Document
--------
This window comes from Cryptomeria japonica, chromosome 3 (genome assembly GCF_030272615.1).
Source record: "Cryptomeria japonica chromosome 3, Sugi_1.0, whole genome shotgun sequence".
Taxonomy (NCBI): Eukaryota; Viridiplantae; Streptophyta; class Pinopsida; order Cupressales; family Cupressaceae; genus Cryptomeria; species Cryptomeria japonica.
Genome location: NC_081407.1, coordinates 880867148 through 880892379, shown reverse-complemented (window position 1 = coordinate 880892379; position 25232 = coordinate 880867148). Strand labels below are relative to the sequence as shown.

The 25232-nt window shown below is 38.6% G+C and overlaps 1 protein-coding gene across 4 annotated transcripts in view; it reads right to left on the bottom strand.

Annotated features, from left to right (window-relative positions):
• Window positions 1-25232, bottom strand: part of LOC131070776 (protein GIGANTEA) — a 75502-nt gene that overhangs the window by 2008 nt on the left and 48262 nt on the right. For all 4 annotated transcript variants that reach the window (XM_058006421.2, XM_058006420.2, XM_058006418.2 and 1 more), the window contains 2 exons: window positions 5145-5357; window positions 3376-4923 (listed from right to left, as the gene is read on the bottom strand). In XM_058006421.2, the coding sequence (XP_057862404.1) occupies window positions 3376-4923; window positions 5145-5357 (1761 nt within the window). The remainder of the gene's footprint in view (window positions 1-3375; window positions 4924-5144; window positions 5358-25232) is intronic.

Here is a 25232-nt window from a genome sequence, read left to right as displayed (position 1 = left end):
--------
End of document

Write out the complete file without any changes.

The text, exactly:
This window comes from Cryptomeria japonica, chromosome 3 (genome assembly GCF_030272615.1).
Source record: "Cryptomeria japonica chromosome 3, Sugi_1.0, whole genome shotgun sequence".
Taxonomy (NCBI): Eukaryota; Viridiplantae; Streptophyta; class Pinopsida; order Cupressales; family Cupressaceae; genus Cryptomeria; species Cryptomeria japonica.
Genome location: NC_081407.1, coordinates 880867148 through 880892379, shown reverse-complemented (window position 1 = coordinate 880892379; position 25232 = coordinate 880867148). Strand labels below are relative to the sequence as shown.

The 25232-nt window shown below is 38.6% G+C and overlaps 1 protein-coding gene across 4 annotated transcripts in view; it reads right to left on the bottom strand.

Annotated features, from left to right (window-relative positions):
• Window positions 1-25232, bottom strand: part of LOC131070776 (protein GIGANTEA) — a 75502-nt gene that overhangs the window by 2008 nt on the left and 48262 nt on the right. For all 4 annotated transcript variants that reach the window (XM_058006421.2, XM_058006420.2, XM_058006418.2 and 1 more), the window contains 2 exons: window positions 5145-5357; window positions 3376-4923 (listed from right to left, as the gene is read on the bottom strand). In XM_058006421.2, the coding sequence (XP_057862404.1) occupies window positions 3376-4923; window positions 5145-5357 (1761 nt within the window). The remainder of the gene's footprint in view (window positions 1-3375; window positions 4924-5144; window positions 5358-25232) is intronic.

Here is a 25232-nt window from a genome sequence, read left to right as displayed (position 1 = left end):